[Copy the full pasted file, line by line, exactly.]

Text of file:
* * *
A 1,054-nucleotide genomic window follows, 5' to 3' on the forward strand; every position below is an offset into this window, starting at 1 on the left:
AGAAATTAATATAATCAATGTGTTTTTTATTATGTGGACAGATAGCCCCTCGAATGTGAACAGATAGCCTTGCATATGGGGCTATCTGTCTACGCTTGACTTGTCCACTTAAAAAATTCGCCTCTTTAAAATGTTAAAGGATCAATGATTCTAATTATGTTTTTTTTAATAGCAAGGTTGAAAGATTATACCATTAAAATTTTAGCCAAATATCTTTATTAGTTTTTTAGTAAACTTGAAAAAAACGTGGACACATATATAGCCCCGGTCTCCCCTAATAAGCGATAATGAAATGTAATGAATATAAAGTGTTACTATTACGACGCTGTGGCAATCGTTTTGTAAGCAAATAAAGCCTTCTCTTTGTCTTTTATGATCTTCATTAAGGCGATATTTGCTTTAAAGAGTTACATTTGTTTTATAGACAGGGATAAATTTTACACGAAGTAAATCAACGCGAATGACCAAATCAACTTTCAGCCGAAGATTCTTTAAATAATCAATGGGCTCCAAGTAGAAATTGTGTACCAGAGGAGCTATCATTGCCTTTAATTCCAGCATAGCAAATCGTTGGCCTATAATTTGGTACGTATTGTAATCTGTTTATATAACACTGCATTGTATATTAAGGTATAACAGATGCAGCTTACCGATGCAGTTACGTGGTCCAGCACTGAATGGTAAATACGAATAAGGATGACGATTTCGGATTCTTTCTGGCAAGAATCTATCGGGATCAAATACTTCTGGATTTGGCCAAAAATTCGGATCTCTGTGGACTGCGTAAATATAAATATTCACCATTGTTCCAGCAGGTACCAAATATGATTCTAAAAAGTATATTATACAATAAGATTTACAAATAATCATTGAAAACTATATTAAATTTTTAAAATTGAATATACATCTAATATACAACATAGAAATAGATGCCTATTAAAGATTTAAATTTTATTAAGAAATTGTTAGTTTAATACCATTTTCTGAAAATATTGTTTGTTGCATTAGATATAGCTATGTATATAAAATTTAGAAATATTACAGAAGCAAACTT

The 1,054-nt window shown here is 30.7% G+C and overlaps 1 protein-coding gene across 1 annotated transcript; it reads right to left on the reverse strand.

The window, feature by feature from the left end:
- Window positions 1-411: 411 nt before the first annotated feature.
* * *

A 1,054-nucleotide genomic window follows, 5' to 3' on the forward strand; every position below is an offset into this window, starting at 1 on the left:
AGAAATTAATATAATCAATGTGTTTTTTATTATGTGGACAGATAGCCCCTCGAATGTGAACAGATAGCCTTGCATATGGGGCTATCTGTCTACGCTTGACTTGTCCACTTAAAAAATTCGCCTCTTTAAAATGTTAAAGGATCAATGATTCTAATTATGTTTTTTTTAATAGCAAGGTTGAAAGATTATACCATTAAAATTTTAGCCAAATATCTTTATTAGTTTTTTAGTAAACTTGAAAAAAACGTGGACACATATATAGCCCCGGTCTCCCCTAATAAGCGATAATGAAATGTAATGAATATAAAGTGTTACTATTACGACGCTGTGGCAATCGTTTTGTAAGCAAATAAAGCCTTCTCTTTGTCTTTTATGATCTTCATTAAGGCGATATTTGCTTTAAAGAGTTACATTTGTTTTATAGACAGGGATAAATTTTACACGAAGTAAATCAACGCGAATGACCAAATCAACTTTCAGCCGAAGATTCTTTAAATAATCAATGGGCTCCAAGTAGAAATTGTGTACCAGAGGAGCTATCATTGCCTTTAATTCCAGCATAGCAAATCGTTGGCCTATAATTTGGTACGTATTGTAATCTGTTTATATAACACTGCATTGTATATTAAGGTATAACAGATGCAGCTTACCGATGCAGTTACGTGGTCCAGCACTGAATGGTAAATACGAATAAGGATGACGATTTCGGATTCTTTCTGGCAAGAATCTATCGGGATCAAATACTTCTGGATTTGGCCAAAAATTCGGATCTCTGTGGACTGCGTAAATATAAATATTCACCATTGTTCCAGCAGGTACCAAATATGATTCTAAAAAGTATATTATACAATAAGATTTACAAATAATCATTGAAAACTATATTAAATTTTTAAAATTGAATATACATCTAATATACAACATAGAAATAGATGCCTATTAAAGATTTAAATTTTATTAAGAAATTGTTAGTTTAATACCATTTTCTGAAAATATTGTTTGTTGCATTAGATATAGCTATGTATATAAAATTTAGAAATATTACAGAAGCAAACTT

The 1,054-nt window shown here is 30.7% G+C and overlaps 1 protein-coding gene across 1 annotated transcript; it reads right to left on the reverse strand.

The window, feature by feature from the left end:
- Window positions 1-411: 411 nt before the first annotated feature.